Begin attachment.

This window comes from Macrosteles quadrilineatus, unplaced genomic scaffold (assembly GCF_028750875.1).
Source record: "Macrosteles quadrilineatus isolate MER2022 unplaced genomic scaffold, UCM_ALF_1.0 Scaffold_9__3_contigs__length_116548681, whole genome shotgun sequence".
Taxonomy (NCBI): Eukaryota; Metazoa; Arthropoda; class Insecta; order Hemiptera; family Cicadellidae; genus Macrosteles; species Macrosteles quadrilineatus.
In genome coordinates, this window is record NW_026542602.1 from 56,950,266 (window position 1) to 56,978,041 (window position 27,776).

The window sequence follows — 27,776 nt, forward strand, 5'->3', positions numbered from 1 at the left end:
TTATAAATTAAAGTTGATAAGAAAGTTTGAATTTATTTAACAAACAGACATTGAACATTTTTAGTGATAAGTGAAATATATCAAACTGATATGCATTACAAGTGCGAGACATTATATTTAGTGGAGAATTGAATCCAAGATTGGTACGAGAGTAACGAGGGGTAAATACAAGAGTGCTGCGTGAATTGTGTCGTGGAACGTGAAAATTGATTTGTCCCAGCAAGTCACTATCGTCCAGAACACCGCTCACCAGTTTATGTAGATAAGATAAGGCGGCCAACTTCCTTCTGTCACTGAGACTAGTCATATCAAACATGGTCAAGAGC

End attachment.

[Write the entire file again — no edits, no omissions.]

This window comes from Macrosteles quadrilineatus, unplaced genomic scaffold (assembly GCF_028750875.1).
Source record: "Macrosteles quadrilineatus isolate MER2022 unplaced genomic scaffold, UCM_ALF_1.0 Scaffold_9__3_contigs__length_116548681, whole genome shotgun sequence".
Taxonomy (NCBI): Eukaryota; Metazoa; Arthropoda; class Insecta; order Hemiptera; family Cicadellidae; genus Macrosteles; species Macrosteles quadrilineatus.
In genome coordinates, this window is record NW_026542602.1 from 56,950,266 (window position 1) to 56,978,041 (window position 27,776).

The window sequence follows — 27,776 nt, forward strand, 5'->3', positions numbered from 1 at the left end:
TTATAAATTAAAGTTGATAAGAAAGTTTGAATTTATTTAACAAACAGACATTGAACATTTTTAGTGATAAGTGAAATATATCAAACTGATATGCATTACAAGTGCGAGACATTATATTTAGTGGAGAATTGAATCCAAGATTGGTACGAGAGTAACGAGGGGTAAATACAAGAGTGCTGCGTGAATTGTGTCGTGGAACGTGAAAATTGATTTGTCCCAGCAAGTCACTATCGTCCAGAACACCGCTCACCAGTTTATGTAGATAAGATAAGGCGGCCAACTTCCTTCTGTCACTGAGACTAGTCATATCAAACATGGTCAAGAGC